A wide range of tastes are present on the forums. Smaller niche and indie role-playing games are particularly well represented and the latest releases often generate a great deal of discussion. Threads on Dungeons & Dragons, World of Darkness, GURPS and other popular systems are fairly common. Exalted is known for generating a particularly large number of discussion threads.
Other websites will excerpt or reference forum posts that (much as with the Fark PhotoShop contests) have lasting value, such as ZenDesign excerpting WoW-erizing movie quotes and From the Shop Floor borrowing from the Demotivators thread.
Reviews have been an important part of RPGnet since its inception. Today, RPGnet has an active archive of approximately 13,000 reviews. Most reviews are of roleplaying games or supplements. In the last few years, users have contributed numerous reviews of board and card games. RPGnet also publishes reviews of movies, books, music albums and comics, though less frequently.
The review system was overhauled in early 2003 and since then reviews have appeared with numerous cross-references in an effort to improve navigation of the large review archive.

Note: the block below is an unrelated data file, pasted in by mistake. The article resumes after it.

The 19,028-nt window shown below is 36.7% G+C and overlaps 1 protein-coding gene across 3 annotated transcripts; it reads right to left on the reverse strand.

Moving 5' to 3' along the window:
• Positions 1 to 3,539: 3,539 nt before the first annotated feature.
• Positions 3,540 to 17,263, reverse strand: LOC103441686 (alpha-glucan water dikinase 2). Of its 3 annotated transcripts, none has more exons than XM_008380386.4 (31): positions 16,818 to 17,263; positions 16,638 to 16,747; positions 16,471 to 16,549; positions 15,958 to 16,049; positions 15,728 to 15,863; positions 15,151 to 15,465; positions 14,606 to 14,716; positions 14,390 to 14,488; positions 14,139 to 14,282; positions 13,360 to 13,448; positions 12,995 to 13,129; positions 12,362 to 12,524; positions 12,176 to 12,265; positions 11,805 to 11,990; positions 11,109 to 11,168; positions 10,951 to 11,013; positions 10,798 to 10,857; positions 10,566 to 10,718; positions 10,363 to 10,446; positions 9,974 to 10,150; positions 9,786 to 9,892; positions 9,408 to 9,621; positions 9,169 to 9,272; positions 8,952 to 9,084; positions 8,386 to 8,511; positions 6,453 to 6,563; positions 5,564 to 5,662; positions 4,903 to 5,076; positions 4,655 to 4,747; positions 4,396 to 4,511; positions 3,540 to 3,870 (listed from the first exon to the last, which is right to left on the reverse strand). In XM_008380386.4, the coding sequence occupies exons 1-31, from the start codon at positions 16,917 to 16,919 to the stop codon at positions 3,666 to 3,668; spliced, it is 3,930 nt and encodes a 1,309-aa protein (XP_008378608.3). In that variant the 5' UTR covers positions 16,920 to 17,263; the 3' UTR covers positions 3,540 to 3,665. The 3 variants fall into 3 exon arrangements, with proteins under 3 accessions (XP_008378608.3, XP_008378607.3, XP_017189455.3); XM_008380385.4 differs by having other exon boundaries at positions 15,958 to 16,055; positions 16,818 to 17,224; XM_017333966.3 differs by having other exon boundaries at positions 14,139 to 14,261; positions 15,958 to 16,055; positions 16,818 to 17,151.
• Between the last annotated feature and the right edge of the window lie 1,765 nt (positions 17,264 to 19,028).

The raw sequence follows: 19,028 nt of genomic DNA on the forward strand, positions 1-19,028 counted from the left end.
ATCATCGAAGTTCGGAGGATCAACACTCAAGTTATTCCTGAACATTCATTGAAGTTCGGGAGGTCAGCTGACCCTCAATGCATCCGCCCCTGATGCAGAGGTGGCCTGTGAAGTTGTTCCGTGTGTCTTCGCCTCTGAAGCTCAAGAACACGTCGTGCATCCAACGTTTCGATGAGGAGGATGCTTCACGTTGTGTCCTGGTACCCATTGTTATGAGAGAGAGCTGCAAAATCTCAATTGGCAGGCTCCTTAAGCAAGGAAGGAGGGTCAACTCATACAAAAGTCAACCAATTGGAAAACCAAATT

Currently, reviews appear on Mondays, Wednesdays, and Fridays. RPG reviews are published on Mondays and Fridays, while reviews of other products are published on Wednesdays.
Columns and articlesEdit
RPGnet currently has approximately 20 regular columns. Columns are posted on a four-week, Monday-Friday schedule (with 3 to 4 columns posted during a typical week, as per columnist cooperation), with any "extra weeks" in the schedule filled in with additional columns, as they become available. Most columns cover gamemasters offering advice on running roleplaying games to other gamemasters, but there is some variety. This site has become noted as a source for player theory on role-playing games, and these are often written by authors with an academic background.